Roger Williams and the tumultuous 17th century

Roger Williams and the Creation of the American Soul: Church, State, and the Birth of LibertyRoger Williams and the Creation of the American Soul: Church, State, and the Birth of Liberty by John M. Barry
My rating: 4 of 5 stars

Barry writes an incredibly detailed and readable history of England and New England during the time of Roger Williams. The book is really well-crafted for a non-academic audience, explaining the major issues roiling the churches and states of 17th-century England and New England with appropriate (but not overdone) drama. He clearly admires Williams’ stance, but makes a substantial effort to get beyond the stereotypes of the Puritans and portray them in a three-dimensional way, which does not seem to be easy for modern writers.

Like many writers, he has some trouble portraying Calvinist theology in an accurate way. He does better than I usually see (in my limited reading), but he sometimes falls into the trap of being so focused on predestination that he doesn’t see how Calvinism fits into the larger Christian theological tradition. It’s understandable (after all, Calvinists themselves sometimes can treat predestination in isolation from other doctrines), but think that he could have done better in this area.

View all my reviews



  1. How does he separate predestination, and is this zeroing-in unfair to the Puritans? The Puritans may be Calvinistic, but the Reformed tradition has many bearers, not all alike. Calvinism is not Calvin and neither are identical with Puritanism, _&c._.

  2. The main thing is that he contrasts salvation through faith (which he identifies as an Arminian trait) versus God saving only the predestined (Calvinism).

    I think that he misses two things: First, the Reformed tradition of the 16th and 17th centuries, as far as I understand it, says that the predestined are granted faith by God so that they can believe and be justified. Second, predestination in Reformed theology is more of a “how” of salvation than an end in itself: total depravity renders people unable to believe, God’s sovereign grace is necessary to rescue us from this state, and this electing grace assures those who believe that they will be finally saved by an all-powerful God. I think that Barry misses this bigger picture, partially because predestination is strange to modern religious and secular conceptions of the free individual (and it contrasts with some other pre-modern theological traditions, too).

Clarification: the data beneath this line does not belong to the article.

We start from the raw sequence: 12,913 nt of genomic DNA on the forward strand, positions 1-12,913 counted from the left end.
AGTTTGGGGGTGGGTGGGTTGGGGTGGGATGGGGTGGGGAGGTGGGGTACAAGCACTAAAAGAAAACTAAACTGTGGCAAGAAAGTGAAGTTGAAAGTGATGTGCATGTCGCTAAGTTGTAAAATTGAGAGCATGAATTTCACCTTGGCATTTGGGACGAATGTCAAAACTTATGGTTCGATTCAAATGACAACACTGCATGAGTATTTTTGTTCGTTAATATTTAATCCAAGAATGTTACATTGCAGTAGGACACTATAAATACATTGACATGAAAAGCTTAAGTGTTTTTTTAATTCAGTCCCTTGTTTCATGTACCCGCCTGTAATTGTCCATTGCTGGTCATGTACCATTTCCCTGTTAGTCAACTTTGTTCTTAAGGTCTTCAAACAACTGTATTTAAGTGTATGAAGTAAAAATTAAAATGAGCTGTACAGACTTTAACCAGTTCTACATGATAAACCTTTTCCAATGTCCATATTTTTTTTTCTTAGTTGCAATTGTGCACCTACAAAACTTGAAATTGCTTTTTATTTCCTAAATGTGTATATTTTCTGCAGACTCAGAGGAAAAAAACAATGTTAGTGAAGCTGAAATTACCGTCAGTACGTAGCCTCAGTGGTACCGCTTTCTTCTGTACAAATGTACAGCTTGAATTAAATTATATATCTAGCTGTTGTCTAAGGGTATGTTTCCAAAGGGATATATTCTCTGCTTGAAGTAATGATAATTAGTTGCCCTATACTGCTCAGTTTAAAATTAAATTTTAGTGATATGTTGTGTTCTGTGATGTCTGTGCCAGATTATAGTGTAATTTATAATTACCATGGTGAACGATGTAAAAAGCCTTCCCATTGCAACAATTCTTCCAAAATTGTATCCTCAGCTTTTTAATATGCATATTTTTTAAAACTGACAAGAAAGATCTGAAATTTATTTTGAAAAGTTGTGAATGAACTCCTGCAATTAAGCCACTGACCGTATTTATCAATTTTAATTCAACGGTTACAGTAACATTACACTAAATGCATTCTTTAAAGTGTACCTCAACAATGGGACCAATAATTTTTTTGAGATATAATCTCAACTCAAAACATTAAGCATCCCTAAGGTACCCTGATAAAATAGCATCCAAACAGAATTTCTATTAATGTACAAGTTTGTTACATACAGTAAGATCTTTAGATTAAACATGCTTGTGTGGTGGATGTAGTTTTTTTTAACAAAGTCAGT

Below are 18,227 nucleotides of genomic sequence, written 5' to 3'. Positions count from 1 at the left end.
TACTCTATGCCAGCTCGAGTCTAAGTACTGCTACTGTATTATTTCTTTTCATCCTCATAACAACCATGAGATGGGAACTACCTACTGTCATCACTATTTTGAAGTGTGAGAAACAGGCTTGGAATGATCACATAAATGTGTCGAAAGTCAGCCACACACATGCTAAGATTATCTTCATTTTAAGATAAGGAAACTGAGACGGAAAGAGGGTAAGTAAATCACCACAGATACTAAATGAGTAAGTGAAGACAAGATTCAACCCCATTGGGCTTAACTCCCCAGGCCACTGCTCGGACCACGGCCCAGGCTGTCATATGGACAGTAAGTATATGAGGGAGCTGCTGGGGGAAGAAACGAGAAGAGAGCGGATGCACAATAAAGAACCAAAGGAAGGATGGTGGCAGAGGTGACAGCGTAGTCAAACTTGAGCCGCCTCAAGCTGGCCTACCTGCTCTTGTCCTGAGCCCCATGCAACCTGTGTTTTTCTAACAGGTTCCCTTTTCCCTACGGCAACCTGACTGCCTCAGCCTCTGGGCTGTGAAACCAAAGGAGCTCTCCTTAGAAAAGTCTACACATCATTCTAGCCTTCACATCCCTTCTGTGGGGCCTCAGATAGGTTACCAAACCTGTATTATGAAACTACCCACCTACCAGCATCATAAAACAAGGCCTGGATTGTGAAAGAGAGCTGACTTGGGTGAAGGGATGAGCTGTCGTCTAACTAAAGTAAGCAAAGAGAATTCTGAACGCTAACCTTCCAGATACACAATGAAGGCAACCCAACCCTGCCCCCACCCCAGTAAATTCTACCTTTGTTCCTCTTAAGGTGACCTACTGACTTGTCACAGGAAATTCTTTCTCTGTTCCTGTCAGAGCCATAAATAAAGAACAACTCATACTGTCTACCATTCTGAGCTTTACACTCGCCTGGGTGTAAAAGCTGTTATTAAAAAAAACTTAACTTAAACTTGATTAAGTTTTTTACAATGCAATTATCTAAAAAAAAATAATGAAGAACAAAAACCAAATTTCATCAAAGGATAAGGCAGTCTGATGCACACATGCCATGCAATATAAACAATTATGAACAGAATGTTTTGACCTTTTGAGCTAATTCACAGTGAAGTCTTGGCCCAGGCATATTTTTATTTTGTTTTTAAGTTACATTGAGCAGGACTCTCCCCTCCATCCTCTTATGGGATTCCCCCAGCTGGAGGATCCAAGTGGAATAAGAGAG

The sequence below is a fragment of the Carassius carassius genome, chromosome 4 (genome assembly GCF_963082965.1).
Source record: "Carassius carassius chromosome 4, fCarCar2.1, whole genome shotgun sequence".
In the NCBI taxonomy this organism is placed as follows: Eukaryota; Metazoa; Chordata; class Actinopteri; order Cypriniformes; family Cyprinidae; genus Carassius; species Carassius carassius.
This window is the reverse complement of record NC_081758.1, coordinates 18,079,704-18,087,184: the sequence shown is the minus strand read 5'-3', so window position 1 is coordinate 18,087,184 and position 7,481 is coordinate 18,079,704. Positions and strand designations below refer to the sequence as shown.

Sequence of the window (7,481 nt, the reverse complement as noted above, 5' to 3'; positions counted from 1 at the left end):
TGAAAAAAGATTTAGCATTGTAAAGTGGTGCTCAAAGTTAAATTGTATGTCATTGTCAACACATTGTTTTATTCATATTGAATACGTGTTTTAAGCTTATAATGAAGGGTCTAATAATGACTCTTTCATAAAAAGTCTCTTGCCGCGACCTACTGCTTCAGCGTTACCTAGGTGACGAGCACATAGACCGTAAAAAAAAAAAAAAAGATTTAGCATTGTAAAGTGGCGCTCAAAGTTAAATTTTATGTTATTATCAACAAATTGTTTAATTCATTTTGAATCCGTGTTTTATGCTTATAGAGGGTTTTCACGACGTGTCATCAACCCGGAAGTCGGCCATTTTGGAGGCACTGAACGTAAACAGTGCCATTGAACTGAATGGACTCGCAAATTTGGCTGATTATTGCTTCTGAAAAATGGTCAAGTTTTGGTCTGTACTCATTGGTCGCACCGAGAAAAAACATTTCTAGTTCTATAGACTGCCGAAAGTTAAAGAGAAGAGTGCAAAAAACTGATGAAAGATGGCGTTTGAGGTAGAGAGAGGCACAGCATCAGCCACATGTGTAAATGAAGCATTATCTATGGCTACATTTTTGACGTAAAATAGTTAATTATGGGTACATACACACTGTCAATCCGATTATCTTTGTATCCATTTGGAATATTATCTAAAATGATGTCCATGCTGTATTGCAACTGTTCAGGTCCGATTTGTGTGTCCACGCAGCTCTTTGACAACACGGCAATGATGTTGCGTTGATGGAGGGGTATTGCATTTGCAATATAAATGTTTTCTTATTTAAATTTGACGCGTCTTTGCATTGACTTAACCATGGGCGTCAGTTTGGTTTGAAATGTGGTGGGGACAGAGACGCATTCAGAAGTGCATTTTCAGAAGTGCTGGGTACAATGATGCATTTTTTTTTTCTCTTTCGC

From what I understand, some (maybe many) Puritans by the 17th century were more focused on finding out if they were predestined than trusting that if they believed, they were predestined. Thus, I think that it’s understandable that Barry would share this overemphasis on predestination. But I think that the mistake I detailed above should have been clearer to someone writing a book about Puritans.

    Do you think that I have represented the mainstream of the early modern Reformed tradition accurately?

Leave a Reply

Fill in your details below or click an icon to log in: Logo

You are commenting using your account. Log Out /  Change )

Google+ photo

You are commenting using your Google+ account. Log Out /  Change )

Twitter picture

You are commenting using your Twitter account. Log Out /  Change )

Facebook photo

You are commenting using your Facebook account. Log Out /  Change )


Connecting to %s